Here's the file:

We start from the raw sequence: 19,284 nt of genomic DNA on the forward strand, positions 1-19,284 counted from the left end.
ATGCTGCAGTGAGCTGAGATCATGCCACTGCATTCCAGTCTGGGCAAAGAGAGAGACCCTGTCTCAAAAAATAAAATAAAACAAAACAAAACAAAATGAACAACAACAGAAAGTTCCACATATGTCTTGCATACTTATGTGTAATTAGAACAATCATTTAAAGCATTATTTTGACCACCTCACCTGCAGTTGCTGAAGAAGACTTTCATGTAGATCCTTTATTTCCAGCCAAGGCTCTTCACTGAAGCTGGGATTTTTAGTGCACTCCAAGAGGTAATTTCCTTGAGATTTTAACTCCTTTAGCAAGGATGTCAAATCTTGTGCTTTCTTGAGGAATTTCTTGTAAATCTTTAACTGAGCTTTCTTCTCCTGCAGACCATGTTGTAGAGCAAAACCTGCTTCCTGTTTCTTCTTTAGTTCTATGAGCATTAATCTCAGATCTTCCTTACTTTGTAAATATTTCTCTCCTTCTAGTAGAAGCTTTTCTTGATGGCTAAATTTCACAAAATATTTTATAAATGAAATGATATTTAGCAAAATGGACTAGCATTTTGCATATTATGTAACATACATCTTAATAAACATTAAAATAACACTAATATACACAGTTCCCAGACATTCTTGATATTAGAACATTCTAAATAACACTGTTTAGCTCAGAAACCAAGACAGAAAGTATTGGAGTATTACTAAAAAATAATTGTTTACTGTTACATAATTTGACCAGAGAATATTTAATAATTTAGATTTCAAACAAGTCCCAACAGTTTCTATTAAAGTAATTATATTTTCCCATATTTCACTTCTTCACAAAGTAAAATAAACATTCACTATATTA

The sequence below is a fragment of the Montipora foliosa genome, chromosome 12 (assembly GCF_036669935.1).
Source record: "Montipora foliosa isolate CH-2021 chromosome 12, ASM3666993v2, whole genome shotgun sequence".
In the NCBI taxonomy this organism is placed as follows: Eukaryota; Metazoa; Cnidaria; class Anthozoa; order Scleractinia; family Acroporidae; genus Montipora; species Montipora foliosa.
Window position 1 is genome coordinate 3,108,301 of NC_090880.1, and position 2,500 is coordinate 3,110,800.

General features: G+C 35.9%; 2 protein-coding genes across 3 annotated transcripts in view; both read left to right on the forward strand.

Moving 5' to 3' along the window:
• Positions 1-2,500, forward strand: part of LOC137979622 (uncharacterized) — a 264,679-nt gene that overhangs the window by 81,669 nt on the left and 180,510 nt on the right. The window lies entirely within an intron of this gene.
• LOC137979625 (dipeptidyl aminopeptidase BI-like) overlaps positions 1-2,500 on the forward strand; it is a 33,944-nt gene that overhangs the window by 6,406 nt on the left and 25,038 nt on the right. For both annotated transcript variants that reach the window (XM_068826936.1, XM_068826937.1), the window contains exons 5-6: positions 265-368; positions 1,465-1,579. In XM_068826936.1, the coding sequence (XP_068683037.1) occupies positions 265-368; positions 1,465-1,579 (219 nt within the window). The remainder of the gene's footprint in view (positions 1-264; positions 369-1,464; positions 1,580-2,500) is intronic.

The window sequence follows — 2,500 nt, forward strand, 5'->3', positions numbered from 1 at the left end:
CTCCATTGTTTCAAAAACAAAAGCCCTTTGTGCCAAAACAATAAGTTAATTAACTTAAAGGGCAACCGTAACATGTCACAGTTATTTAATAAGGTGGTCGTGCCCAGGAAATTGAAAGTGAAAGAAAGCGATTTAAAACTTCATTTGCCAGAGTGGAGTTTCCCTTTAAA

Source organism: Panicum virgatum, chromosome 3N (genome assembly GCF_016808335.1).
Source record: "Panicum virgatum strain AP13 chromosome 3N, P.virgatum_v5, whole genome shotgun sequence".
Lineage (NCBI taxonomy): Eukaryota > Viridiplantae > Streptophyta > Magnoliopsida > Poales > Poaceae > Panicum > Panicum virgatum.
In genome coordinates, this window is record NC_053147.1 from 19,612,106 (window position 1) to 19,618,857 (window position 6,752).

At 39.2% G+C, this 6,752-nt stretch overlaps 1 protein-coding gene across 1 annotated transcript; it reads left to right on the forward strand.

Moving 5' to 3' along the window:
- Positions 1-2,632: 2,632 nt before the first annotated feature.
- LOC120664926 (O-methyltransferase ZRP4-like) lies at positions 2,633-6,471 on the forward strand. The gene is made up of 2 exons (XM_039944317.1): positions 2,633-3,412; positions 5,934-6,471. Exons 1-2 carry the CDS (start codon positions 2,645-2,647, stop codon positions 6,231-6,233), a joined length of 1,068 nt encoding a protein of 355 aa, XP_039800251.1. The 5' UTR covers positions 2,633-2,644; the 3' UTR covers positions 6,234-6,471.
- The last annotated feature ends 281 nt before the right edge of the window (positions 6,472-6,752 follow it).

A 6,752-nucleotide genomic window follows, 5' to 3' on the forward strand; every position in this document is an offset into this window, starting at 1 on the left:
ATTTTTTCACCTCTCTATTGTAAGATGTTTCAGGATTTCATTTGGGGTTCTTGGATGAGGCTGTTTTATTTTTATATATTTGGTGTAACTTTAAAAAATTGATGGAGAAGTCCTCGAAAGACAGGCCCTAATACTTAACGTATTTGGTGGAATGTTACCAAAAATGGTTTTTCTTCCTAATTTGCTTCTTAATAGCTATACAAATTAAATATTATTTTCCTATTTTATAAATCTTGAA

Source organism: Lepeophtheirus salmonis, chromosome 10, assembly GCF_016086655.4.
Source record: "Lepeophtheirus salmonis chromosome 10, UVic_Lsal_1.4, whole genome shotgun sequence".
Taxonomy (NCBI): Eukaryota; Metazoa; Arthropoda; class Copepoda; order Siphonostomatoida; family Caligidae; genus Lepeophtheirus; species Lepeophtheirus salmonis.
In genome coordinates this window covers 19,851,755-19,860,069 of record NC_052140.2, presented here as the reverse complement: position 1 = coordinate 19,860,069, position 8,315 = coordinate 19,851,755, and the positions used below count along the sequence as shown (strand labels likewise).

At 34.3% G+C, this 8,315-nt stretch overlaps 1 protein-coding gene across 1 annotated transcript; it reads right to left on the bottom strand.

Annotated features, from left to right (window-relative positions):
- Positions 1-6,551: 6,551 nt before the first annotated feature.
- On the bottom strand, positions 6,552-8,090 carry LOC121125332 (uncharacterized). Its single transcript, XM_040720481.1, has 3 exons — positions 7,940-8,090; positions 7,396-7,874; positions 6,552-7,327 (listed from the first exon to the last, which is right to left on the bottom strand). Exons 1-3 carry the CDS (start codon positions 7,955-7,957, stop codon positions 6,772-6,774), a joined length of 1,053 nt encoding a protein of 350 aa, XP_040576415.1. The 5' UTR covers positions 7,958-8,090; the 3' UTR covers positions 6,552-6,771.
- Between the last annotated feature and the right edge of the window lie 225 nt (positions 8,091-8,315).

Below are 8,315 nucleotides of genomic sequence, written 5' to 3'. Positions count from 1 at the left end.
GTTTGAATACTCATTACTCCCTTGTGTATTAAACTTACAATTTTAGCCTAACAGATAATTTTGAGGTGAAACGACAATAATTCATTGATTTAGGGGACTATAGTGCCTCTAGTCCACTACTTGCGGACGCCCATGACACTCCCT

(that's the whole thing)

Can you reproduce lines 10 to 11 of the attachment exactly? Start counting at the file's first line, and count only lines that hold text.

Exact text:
• LOC137979625 (dipeptidyl aminopeptidase BI-like) overlaps positions 1-2,500 on the forward strand; it is a 33,944-nt gene that overhangs the window by 6,406 nt on the left and 25,038 nt on the right. For both annotated transcript variants that reach the window (XM_068826936.1, XM_068826937.1), the window contains exons 5-6: positions 265-368; positions 1,465-1,579. In XM_068826936.1, the coding sequence (XP_068683037.1) occupies positions 265-368; positions 1,465-1,579 (219 nt within the window). The remainder of the gene's footprint in view (positions 1-264; positions 369-1,464; positions 1,580-2,500) is intronic.

The window sequence follows — 2,500 nt, forward strand, 5'->3', positions numbered from 1 at the left end: